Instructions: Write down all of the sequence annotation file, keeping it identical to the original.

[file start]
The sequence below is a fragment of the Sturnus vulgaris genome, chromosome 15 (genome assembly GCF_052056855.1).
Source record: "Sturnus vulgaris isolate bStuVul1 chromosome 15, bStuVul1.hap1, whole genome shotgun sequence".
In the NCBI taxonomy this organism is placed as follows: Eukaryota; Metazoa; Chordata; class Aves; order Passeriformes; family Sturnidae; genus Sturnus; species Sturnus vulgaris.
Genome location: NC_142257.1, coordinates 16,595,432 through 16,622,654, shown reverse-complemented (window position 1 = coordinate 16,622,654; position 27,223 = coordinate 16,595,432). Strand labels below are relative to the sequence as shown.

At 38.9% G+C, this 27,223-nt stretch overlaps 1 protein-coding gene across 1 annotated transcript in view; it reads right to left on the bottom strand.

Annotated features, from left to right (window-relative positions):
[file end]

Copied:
The sequence below is a fragment of the Sturnus vulgaris genome, chromosome 15 (genome assembly GCF_052056855.1).
Source record: "Sturnus vulgaris isolate bStuVul1 chromosome 15, bStuVul1.hap1, whole genome shotgun sequence".
In the NCBI taxonomy this organism is placed as follows: Eukaryota; Metazoa; Chordata; class Aves; order Passeriformes; family Sturnidae; genus Sturnus; species Sturnus vulgaris.
Genome location: NC_142257.1, coordinates 16,595,432 through 16,622,654, shown reverse-complemented (window position 1 = coordinate 16,622,654; position 27,223 = coordinate 16,595,432). Strand labels below are relative to the sequence as shown.

At 38.9% G+C, this 27,223-nt stretch overlaps 1 protein-coding gene across 1 annotated transcript in view; it reads right to left on the bottom strand.

Annotated features, from left to right (window-relative positions):